August 25, 2014

Hoosier Same-Sex Couples Prepare for Chicago

Hoosier Same-Sex Couples Prepare for Chicago

Same-sex couples from Indiana are heading to Chicago as oral arguments begin on whether or not the state can ban them from getting married.

Monday, plaintiffs in the case joined supporters in downtown Indianapolis as part of a sendoff celebration.

For three days, starting on June 25, couples like Greg Hasty and CJ Vallero of Fishers could legally marry in Indiana. 

A federal judge ruled the state’s ban of same-sex marriage was unconstitutional and when Hasty and Vallero heard the news they moved quickly, exchanging vows the first day they could.

"I woke up on (June) 26th and I felt different," said Hasty.  "It felt good.  It felt like a weight had been lifted from our shoulders, that I was securely married to the person I love, that we are protected together, and we can build this relationship going into the future.  So, it feels different for all the right reasons."

But, the decision to allow same-sex marriages in the state was later stayed.  Now, Hasty and Vallero are traveling with other Hoosier couples to hear the case tried before the U.S. Court of Appeals for the 7th Circuit in Chicago.

"I think clearly the facts are on our side.  The facts are on the side of equality and so we are really optimistic about what will happen," said Hasty.  "So, we are just excited to finally be here and have our day in court again and have another judiciary decide that love is love."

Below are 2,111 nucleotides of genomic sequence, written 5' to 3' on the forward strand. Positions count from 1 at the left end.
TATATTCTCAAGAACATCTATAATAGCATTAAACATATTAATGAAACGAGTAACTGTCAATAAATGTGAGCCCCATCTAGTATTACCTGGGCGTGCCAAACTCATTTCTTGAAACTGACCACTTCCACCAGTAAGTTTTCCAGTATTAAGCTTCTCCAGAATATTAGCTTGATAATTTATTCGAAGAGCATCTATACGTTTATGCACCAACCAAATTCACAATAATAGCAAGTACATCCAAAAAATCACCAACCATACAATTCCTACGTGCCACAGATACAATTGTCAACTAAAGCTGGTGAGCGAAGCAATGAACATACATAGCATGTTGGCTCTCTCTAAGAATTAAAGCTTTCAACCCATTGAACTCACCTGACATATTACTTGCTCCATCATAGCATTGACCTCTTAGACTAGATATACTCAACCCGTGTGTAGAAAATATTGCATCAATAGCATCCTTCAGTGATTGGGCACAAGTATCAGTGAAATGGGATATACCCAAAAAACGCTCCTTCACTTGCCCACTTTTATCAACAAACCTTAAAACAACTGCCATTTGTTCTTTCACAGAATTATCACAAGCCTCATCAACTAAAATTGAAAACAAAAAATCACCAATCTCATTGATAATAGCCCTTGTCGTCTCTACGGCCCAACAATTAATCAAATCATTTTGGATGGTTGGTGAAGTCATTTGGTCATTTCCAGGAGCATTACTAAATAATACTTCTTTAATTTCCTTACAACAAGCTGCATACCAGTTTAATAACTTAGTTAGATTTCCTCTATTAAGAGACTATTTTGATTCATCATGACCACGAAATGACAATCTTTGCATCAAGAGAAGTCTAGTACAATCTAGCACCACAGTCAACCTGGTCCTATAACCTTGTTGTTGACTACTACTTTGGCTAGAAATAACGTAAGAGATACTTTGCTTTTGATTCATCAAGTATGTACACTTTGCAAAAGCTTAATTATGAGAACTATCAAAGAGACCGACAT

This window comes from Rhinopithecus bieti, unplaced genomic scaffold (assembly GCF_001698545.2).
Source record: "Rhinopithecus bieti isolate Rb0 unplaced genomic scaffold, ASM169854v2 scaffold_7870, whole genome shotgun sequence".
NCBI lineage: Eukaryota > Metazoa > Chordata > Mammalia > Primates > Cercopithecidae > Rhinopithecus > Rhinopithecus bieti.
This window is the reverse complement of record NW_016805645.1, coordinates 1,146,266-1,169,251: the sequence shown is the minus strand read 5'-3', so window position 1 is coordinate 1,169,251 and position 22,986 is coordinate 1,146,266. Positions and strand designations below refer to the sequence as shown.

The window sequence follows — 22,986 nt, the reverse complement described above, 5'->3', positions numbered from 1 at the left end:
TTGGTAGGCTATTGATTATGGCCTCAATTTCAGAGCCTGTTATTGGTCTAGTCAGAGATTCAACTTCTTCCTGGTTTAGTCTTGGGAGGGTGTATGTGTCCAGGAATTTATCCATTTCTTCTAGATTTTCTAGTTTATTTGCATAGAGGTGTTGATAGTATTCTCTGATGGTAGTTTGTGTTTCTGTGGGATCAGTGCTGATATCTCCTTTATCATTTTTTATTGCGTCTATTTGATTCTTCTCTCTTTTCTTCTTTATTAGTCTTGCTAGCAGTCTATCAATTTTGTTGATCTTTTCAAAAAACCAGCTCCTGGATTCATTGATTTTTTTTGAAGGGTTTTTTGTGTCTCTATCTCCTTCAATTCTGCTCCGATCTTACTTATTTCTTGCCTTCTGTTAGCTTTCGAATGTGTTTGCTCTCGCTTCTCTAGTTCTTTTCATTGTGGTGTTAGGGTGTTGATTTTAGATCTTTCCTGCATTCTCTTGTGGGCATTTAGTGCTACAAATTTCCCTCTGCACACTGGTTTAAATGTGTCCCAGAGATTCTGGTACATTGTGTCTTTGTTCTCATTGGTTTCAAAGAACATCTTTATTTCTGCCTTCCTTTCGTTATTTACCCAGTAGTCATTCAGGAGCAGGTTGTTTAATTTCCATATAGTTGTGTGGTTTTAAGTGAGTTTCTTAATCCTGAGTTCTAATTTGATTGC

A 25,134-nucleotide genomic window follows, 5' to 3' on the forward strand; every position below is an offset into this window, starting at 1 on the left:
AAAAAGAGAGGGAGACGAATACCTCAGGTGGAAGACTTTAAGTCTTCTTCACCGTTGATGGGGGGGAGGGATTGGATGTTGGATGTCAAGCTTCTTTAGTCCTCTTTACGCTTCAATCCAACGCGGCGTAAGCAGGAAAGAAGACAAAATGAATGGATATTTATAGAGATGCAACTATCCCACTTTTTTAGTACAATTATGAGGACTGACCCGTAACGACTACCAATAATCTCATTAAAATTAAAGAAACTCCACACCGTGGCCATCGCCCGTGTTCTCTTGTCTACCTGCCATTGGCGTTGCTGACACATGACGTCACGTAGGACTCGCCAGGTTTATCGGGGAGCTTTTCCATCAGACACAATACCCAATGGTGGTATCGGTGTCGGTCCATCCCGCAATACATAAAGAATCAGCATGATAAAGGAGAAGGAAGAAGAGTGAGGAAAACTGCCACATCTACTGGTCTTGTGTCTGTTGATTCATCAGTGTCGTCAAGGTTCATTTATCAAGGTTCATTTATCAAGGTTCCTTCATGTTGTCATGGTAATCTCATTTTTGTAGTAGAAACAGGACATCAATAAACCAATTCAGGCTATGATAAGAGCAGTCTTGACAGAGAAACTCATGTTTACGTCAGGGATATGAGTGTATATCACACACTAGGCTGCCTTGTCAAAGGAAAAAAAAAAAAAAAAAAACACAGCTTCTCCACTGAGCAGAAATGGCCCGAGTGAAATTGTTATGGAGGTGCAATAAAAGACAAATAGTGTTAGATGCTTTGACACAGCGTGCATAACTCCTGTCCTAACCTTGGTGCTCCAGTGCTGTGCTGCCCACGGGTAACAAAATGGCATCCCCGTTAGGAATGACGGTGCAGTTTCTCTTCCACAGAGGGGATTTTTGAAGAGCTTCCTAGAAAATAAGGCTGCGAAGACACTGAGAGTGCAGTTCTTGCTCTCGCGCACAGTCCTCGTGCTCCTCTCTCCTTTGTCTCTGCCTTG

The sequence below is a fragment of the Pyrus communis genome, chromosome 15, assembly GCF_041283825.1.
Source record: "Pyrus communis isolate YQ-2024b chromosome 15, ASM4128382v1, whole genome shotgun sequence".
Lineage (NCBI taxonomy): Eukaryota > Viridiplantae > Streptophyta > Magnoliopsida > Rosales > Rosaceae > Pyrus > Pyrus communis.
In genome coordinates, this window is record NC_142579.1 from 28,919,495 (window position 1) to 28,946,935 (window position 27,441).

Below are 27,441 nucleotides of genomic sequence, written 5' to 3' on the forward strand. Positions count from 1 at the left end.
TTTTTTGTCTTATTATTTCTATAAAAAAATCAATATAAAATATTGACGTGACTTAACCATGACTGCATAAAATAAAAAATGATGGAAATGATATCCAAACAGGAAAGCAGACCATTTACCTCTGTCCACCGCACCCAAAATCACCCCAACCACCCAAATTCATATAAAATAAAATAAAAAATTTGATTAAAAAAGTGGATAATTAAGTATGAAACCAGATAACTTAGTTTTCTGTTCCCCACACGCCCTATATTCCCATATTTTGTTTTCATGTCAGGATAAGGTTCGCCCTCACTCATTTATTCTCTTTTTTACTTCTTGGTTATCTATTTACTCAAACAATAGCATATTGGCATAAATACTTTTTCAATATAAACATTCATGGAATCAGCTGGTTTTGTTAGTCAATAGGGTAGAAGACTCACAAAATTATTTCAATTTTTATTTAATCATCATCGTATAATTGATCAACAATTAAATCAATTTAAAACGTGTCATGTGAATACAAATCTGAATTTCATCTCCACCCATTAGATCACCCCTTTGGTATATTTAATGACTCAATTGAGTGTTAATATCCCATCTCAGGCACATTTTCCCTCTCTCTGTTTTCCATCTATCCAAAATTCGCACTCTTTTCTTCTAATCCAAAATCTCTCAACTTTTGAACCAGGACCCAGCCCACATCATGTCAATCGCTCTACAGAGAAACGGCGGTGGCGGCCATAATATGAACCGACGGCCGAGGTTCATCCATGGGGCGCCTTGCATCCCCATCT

Indiana is one of 13 states where judges have struck down same-sex marriage bans, but the rulings are currently stayed as they head to the appellate courts.

There are 19 states that allow gay marriage.

Tara Betterman-Layne and her wife, Melody, have been together for five years and have a daughter.  They married in New York in 2012, but the excitement of marriage was tainted when they traveled home to Indianapolis.

"When we left New York state, it was like, 'oh my god, we're not married here'," said Tara.   "In each state we went through we played the 'are we married here' and when we got home to our own state it was so disheartening to know that, yea, we had this wonderful day and marriage, the commitment to each other, but when we say or introduce our spouse here (in Indiana) you have to wait for the cringe or the response because it's not accepted here."

Tara and Melody are also part of the Indiana delegation going to Chicago.

Melody said she feels a shift changing in her home state and thinks Indiana is ready to accept marriages of all people.

"Once it's recognized here, no one can tell us that they will not treat us as a married couple.  Everyone has to accept who we are to one another and afford us the respect a marriage provides," she said.  

The Court of Appeals is hearing cases on the bans in both Indiana and Wisconsin Tuesday.

Right now, only one Hoosier same-sex marriage is legally recognized.

The 7th Circuit acknowledges the marriage of Amy Sandler and Niki Quasney, who is battling terminal cancer.

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